Capitol Hill “pork paint” permanently removed after uproar

Jan. 17, 2017: The empty space, where the “pig-painting’ hung in the cannon tunnel on Capitol Hill. The controversial painting was removed over night by the office of the architect of the Capitol.


The so-called “pigs” on Capitol Hill, resolved not to touch a partisan tug-of-war, race, politics, and the American views of police officers, it was quietly removed.

Supposedly for good.

The painting — which depicts a police officer, such as a pig or a warthog with his gun drawn, a protester was removed — overnight Tuesday by the office of the architect of the Capitol, which oversees the Capitol Hill complex.

Architect of the Capitol Stephen Ayers told Fox News on Friday that he had found the painting against the house-building Commission, the rules and would be removed after the Martin-Luther-King-Jr. Holiday. The painting was among dozens stuck in the tunnel for the months between the rotunda and the Cannon House Office Building, the from the winners of the student art contest.

The artist was an 18-year-old from Missouri, the democratic Republic of Lacy Clay’s constituency.

The intervention of the impartial office caps a frenzy, began Jan. 6 if the California GOP Rep. Duncan Hunter is removed, the painting, which is essentially hung unnoticed in the tunnel for about seven months, but recently outrage from the criminal that triggered enforcement groups.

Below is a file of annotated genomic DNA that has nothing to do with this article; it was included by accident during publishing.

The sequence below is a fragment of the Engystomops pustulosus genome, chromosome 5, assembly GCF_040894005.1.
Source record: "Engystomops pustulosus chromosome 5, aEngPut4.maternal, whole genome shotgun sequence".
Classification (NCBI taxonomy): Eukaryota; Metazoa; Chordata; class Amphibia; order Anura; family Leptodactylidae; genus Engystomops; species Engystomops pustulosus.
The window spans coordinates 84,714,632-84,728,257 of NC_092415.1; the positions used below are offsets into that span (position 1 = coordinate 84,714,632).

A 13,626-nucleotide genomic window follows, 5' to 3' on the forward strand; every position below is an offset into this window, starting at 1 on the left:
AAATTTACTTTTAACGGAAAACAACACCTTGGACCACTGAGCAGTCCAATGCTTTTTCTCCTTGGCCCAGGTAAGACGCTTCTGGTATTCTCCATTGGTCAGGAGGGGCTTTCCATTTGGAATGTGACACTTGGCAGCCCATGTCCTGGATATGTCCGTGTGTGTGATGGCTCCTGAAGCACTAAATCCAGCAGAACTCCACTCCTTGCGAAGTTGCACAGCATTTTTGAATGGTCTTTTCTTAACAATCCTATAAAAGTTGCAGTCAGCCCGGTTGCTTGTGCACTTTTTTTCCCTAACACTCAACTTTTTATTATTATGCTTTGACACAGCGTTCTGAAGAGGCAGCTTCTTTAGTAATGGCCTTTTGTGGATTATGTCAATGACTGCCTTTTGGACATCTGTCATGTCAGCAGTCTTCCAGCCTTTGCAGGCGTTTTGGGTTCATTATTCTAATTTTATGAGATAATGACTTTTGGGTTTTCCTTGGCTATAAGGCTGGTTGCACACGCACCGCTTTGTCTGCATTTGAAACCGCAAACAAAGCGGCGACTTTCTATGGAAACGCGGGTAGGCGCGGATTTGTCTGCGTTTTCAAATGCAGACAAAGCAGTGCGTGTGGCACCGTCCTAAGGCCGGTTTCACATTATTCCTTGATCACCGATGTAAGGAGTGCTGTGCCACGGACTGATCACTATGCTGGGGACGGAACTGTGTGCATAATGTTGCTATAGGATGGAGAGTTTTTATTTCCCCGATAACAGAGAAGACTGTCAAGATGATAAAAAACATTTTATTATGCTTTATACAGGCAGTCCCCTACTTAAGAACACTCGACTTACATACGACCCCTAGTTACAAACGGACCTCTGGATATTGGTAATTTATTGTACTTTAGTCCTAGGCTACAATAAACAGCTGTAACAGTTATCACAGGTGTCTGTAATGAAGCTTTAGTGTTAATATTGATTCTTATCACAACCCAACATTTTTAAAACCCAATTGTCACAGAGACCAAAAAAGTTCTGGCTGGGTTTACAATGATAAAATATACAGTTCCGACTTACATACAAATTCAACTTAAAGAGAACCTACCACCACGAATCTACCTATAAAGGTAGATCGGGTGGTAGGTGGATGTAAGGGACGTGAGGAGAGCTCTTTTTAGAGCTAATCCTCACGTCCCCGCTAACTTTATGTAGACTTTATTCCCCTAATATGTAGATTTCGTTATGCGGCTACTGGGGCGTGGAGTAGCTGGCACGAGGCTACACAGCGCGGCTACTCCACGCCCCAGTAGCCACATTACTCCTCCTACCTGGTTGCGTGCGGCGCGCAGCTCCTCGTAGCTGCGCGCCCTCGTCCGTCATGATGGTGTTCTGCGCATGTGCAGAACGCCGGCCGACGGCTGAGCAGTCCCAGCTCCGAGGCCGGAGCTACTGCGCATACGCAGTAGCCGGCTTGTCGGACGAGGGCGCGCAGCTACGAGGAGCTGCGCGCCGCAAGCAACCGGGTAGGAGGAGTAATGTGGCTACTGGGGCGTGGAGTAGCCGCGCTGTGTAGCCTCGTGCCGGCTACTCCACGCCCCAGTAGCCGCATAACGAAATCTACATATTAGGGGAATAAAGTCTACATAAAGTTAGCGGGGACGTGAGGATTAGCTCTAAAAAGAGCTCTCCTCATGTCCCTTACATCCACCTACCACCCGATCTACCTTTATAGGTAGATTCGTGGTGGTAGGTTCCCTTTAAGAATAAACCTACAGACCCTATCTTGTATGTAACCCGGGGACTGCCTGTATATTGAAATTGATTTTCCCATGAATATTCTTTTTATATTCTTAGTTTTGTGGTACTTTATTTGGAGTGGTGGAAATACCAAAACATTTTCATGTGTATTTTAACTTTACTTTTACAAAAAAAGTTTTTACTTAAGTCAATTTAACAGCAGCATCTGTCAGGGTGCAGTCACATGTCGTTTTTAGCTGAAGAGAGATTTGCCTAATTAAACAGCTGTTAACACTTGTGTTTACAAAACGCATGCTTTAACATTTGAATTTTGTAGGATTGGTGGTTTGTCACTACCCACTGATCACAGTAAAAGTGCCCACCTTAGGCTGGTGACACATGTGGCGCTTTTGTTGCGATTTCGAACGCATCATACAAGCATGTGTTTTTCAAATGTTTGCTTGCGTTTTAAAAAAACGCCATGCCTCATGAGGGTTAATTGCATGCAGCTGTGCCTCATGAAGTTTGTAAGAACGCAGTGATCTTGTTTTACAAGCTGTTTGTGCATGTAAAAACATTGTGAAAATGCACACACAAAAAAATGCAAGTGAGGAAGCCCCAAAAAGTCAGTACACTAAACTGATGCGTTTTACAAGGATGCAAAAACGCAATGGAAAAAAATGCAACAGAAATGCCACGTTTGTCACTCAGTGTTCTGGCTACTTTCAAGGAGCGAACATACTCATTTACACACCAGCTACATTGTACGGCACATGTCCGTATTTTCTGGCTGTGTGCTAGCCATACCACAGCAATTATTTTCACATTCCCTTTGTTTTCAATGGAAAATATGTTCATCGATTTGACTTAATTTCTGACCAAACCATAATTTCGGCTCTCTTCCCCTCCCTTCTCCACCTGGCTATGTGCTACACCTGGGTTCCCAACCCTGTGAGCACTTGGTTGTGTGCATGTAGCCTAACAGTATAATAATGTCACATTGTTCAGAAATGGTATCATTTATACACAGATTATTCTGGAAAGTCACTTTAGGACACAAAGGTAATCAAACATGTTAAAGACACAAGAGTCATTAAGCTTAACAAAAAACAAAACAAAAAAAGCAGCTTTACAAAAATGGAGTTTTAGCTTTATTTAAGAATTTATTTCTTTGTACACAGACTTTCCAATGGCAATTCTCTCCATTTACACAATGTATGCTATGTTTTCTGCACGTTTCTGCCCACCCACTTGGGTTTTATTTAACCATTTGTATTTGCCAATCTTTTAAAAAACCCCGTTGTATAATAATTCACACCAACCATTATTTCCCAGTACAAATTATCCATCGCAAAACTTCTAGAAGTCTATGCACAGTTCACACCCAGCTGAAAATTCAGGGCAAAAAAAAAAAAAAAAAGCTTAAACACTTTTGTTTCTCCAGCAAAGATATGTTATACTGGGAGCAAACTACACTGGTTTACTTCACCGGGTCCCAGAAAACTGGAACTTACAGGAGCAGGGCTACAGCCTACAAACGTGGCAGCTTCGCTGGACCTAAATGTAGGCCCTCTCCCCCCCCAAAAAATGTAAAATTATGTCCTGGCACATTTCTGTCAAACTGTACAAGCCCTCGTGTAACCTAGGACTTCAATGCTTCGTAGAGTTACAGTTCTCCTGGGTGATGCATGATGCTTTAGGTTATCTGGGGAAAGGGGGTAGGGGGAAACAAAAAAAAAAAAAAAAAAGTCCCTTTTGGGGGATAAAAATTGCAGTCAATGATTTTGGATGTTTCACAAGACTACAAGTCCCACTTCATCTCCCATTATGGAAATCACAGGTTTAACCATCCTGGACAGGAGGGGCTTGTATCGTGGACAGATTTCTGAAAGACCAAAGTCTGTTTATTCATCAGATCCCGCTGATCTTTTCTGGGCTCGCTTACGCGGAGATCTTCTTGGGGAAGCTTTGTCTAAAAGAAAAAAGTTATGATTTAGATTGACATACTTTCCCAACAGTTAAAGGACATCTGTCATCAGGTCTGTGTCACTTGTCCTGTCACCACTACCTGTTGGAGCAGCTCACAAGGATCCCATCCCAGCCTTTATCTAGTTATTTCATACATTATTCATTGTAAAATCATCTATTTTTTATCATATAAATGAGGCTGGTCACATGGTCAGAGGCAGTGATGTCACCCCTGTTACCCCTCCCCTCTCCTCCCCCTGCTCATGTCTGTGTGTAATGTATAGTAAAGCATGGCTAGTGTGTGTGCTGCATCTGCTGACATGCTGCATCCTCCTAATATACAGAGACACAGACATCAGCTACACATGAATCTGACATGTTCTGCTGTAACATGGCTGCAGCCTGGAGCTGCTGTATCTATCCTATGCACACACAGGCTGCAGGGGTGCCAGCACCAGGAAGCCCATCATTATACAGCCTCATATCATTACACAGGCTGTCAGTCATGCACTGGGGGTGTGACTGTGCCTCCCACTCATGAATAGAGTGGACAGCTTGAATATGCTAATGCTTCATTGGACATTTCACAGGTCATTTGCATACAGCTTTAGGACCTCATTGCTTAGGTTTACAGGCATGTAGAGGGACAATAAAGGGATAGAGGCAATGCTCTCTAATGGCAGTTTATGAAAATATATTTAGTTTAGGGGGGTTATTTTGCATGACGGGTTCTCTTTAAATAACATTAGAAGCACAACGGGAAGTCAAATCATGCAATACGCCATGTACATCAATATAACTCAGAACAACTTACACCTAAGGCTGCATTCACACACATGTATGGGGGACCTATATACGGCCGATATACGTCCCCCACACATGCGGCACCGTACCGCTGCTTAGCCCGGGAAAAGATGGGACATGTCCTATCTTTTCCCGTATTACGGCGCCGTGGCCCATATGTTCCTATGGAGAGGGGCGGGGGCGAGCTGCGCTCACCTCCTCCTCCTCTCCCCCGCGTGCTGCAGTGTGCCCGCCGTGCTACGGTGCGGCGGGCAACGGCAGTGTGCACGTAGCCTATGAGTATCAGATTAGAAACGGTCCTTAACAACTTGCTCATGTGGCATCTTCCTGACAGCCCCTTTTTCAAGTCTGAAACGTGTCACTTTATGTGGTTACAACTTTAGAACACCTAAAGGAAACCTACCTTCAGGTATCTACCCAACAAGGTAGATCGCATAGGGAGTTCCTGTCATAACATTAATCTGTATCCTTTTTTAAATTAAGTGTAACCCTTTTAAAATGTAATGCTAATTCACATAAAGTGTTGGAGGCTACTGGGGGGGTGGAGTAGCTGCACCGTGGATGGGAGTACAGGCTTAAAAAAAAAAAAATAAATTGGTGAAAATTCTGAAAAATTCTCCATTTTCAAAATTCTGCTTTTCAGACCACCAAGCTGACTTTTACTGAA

Sound re-hung the painting a few days later, flanked by several other members of the Congressional Black Caucus, in a well-staged media event.

“It was wrong, and it was inappropriate,” tone told a crowd of reporters.

Hunter, take a stroll over to the presser, the painting against the rules of the art contest.

“You can’t do offensive things in the competition-and this,” he said.

From there, the painting became a political football with other Republicans step forward to remove the painting, only for Clay’s office, set it back up again.

Washington GOP Rep. Dave Reichert, a former sheriff of the county, finally, appealed to Ayers, citing the rules of the art competition, prohibits “subjects of contemporary political controversy or a sensationalistic or gruesome nature.”

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